Chavez buys weapons, venezuelans go hungry
The Food and Agriculture Organization of the United Nations has the following statistics about Venezuela, updated to March 2006.
1. Undernourishment has grown from 15% in 1997 to 18% in 2003.
2. In 1997 3.4 million Venezuelans were undernourished. In 2003 this figure had increased to 4.5 million.
3. Dietary consumption in kilocalories per person per day was 2380 in 1997, decreasing to 2350 in 2003.
4. Food exports in 1997 were 138 as compared to the base of 100 in 1990. In 2003 exports of food had fallen to 63 on the same basis, while imports had greatly increased.
In other words availability of food for the Venezuelan population has decreased significantly, in spite of a government program called Mercal, which provides subsidized or even free food to certain segments of the population and which has become a tragic source of corruption, as food companies engaged in the supply and distribution of such foods have been bought by government bureaucrats through intermediaries. Today most food is imported due to the collapse of domestic agricultural production. This collapse, in turn, has been caused by unrealistic, state imposed prices and by the invasion of productive lands by squatters acting under the protection and encouragement of the government. In the last weeks there has been an almost total absence of meat, sugar and other basic foods in the country.
This deterioration in food security contrasts significantly with the dramatic increase in the acquisition of weapons during the last four years or so. Venezuela has already spent or committed close to $6 billion in weapons, mostly from Russia but also from China and Spain, including assault rifles, satellites, jet fighter planes, helicopters, transport planes, frigates, and tanks. Recently planned for, or actual acquisitions of weapons have accelerated to include three batteries of Russian Tor-M1 anti-aircraft missiles at some $100 million each.
In addition, significant efforts are being made to acquire modern submarines. For the last two years the Hugo Chavez government has been shopping around for submarines with air independent propulsion, AIP. This type of submarine can stay submerged for much longer periods of time, up to two to three weeks, and is equipped with more effective weaponry. The search by Chavez for this type of submarine in France, Germany and Italy has been unsuccessful, due to the reluctance of these countries to contribute to the arming of the verbally aggressive Chavez regime. Russia, again, has emerged as the most likely source of supply.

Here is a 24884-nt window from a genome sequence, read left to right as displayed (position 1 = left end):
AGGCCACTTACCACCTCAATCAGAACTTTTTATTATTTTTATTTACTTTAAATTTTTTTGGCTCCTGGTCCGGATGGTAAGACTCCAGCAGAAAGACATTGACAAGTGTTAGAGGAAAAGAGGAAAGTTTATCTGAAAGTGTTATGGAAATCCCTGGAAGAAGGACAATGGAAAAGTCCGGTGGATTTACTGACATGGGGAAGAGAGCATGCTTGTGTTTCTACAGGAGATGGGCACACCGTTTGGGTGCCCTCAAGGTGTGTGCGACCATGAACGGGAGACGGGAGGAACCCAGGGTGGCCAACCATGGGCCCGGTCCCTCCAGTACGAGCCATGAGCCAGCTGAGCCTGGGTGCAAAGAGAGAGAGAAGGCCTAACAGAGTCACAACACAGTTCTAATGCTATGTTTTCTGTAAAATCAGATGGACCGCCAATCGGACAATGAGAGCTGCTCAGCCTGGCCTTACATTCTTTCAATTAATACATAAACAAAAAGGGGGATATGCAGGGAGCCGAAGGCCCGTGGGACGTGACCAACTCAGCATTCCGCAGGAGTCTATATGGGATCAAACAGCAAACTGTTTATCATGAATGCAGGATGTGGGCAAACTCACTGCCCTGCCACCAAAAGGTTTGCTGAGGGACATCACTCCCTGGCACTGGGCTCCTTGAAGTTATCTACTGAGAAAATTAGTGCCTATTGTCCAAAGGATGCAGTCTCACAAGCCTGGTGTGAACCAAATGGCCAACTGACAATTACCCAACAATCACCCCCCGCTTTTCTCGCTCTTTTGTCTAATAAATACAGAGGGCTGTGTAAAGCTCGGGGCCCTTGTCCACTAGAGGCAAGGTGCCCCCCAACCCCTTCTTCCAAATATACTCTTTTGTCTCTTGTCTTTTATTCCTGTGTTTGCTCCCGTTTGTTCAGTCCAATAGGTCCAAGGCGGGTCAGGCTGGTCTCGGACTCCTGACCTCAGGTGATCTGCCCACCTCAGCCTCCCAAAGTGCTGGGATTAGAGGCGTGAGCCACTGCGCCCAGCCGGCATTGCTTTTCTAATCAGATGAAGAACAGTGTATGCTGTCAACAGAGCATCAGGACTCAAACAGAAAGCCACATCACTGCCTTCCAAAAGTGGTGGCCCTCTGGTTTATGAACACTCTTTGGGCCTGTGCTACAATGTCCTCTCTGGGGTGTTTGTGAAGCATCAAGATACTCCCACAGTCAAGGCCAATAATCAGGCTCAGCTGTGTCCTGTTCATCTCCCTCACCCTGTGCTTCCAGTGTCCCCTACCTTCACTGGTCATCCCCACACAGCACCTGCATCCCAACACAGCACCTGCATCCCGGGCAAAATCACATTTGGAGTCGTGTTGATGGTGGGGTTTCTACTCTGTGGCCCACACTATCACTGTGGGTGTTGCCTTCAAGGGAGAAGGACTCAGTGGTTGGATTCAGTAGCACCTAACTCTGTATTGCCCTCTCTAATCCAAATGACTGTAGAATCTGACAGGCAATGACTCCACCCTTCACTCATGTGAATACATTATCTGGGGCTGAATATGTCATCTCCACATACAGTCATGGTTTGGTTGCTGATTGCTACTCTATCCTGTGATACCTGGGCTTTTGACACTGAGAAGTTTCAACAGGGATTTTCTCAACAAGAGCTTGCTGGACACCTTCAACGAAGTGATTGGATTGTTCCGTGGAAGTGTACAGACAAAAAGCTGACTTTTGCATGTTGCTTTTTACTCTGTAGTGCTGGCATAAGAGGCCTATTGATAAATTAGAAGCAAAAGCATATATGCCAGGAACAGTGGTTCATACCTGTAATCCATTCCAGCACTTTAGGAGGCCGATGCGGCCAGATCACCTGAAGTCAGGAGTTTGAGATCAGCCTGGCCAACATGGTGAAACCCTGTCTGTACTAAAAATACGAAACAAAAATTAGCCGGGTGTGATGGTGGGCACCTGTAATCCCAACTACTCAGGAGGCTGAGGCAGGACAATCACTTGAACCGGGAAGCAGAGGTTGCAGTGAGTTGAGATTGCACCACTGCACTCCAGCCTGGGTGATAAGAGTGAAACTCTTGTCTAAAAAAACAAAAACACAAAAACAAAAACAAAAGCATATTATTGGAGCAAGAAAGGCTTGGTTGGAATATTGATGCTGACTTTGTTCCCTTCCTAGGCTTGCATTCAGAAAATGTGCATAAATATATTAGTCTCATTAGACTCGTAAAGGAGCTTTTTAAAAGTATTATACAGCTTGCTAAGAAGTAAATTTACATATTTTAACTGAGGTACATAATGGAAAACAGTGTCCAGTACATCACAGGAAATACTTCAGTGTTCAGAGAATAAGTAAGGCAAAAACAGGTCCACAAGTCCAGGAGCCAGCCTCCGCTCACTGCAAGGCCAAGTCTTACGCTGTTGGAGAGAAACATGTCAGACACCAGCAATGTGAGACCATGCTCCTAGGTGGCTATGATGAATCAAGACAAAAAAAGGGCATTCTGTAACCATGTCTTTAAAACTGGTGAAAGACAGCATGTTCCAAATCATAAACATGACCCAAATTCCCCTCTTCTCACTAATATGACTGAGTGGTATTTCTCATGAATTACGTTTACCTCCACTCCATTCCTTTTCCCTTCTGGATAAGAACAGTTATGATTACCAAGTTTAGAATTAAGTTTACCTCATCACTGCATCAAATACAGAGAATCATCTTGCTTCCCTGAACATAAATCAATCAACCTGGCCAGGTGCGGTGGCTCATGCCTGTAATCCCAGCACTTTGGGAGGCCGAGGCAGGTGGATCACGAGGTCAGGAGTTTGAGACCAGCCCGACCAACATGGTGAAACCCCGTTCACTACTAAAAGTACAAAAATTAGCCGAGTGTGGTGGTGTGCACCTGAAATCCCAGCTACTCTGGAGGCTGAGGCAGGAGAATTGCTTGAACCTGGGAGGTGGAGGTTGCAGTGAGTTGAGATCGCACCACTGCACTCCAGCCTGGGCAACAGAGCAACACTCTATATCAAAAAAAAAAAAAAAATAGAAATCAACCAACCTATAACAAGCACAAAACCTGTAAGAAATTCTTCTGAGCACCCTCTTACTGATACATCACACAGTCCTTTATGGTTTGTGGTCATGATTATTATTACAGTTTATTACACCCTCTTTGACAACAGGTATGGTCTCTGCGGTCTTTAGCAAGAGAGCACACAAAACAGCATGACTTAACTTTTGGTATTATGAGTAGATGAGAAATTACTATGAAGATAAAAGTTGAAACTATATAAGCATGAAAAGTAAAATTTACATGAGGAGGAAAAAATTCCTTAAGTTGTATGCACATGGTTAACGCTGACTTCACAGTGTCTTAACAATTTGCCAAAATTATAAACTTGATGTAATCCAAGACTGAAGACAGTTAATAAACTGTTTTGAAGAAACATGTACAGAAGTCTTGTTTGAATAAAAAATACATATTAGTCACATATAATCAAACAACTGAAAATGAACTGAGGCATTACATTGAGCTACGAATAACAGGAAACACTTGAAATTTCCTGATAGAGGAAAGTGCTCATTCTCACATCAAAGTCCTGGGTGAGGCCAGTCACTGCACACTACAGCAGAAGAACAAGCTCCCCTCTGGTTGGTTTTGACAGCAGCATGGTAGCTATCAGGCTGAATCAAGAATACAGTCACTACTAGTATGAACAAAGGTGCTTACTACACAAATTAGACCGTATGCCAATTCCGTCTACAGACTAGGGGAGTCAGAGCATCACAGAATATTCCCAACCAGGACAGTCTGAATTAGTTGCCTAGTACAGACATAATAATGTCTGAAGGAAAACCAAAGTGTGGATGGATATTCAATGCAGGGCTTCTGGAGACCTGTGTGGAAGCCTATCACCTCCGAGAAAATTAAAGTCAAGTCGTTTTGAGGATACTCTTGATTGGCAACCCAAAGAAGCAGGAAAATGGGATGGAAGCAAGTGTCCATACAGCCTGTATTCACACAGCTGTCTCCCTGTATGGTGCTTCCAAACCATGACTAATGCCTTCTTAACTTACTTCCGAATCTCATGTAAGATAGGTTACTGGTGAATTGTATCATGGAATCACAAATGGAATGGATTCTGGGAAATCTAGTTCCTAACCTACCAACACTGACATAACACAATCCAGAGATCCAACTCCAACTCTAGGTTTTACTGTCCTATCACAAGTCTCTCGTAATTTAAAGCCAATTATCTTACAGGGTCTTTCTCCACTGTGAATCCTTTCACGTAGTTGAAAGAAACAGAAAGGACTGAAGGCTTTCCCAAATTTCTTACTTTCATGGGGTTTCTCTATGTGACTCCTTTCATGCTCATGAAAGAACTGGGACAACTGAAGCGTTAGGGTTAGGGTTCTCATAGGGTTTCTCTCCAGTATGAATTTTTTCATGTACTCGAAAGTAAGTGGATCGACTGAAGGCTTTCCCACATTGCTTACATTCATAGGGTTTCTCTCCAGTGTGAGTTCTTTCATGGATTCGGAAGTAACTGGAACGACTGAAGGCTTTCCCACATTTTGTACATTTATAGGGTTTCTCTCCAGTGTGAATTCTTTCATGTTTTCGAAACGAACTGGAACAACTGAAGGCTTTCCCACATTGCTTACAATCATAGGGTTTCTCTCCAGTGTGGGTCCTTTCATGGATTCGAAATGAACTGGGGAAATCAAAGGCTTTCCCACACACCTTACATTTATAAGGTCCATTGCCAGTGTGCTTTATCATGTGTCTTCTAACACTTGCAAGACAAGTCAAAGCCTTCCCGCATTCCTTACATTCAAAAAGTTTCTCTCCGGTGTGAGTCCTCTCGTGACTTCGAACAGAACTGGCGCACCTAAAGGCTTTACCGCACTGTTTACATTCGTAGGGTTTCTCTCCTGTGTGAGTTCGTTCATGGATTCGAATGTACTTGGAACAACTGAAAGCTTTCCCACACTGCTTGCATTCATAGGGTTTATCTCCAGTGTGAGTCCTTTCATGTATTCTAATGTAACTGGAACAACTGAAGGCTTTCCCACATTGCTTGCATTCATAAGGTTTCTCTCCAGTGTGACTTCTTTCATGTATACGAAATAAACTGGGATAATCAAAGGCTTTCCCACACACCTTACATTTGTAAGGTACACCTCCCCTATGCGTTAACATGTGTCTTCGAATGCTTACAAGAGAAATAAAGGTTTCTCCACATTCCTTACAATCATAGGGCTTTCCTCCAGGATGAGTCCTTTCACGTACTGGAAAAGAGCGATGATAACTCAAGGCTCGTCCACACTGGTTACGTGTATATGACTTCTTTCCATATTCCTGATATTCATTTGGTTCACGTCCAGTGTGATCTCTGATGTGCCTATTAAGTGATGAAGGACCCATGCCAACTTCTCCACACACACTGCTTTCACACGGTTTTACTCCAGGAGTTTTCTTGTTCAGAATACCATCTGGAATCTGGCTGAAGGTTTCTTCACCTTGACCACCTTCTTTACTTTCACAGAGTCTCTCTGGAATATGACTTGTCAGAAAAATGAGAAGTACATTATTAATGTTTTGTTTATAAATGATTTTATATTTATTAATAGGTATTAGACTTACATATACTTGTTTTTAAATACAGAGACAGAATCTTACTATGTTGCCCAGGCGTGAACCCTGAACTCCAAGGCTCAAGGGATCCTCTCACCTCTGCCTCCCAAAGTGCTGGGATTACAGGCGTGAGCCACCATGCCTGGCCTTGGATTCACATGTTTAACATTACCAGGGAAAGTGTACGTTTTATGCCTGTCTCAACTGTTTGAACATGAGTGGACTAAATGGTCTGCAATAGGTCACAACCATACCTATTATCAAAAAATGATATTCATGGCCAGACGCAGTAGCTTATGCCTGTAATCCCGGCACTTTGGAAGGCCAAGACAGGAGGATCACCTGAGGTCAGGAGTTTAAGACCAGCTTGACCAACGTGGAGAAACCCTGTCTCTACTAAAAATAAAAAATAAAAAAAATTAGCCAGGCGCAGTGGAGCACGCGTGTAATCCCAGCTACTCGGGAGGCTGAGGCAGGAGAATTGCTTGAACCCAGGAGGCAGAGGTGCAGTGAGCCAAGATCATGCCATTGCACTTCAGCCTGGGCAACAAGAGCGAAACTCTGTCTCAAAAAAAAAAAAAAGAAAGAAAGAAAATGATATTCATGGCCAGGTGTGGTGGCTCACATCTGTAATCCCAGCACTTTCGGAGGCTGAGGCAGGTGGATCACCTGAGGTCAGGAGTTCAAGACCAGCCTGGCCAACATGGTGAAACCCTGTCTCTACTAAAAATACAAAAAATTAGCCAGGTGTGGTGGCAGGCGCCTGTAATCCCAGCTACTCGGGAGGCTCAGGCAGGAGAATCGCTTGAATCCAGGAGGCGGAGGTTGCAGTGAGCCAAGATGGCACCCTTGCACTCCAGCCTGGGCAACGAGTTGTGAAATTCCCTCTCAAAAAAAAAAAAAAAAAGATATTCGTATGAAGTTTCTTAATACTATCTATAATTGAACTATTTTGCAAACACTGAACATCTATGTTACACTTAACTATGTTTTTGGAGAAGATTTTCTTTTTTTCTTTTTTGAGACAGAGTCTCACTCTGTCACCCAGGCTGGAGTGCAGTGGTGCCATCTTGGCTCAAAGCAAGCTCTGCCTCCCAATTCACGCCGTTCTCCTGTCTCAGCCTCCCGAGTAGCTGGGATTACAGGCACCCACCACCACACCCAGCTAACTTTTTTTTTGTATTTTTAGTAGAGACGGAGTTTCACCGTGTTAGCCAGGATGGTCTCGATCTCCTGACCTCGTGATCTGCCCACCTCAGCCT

The AIP submarine has been evolving for many years, since World War II. During this war both Germany and the Soviet Union had prototypes built, the German working with hydrogen peroxide, the Soviet with a mixture of liquid oxygen and diesel. Both proved to be highly dangerous. In the 1950’s the U.S. developed the X-1, a midget submarine of this type, working with hydrogen peroxide. After an explosion in 1957 it was sent to the Navy Museum in Groton, Connecticut. A British version, the HMS Explorer, became better known as the HMS Exploder. The first submarine of this type in regular service is the Gotland class submarine, built by Sweden. The U.S. has leased one of these submarines, based in the San Diego, California area. It is being used to develop military strategies and tools to neutralize this type of vessels. However, in all military exercises made so far this submarine has been able to “destroy” the most sophisticated U.S. nuclear submarines and, even, the U.S. largest aircraft carrier, the U.S.S. Reagan. According to the captain of the submarine, Navy CMDR. Frederick Linden, there is no place in the coast of the U.S. where this submarine cannot go. Obviously the U.S. will have to develop, rather urgently, capabilities against this type of potential threat.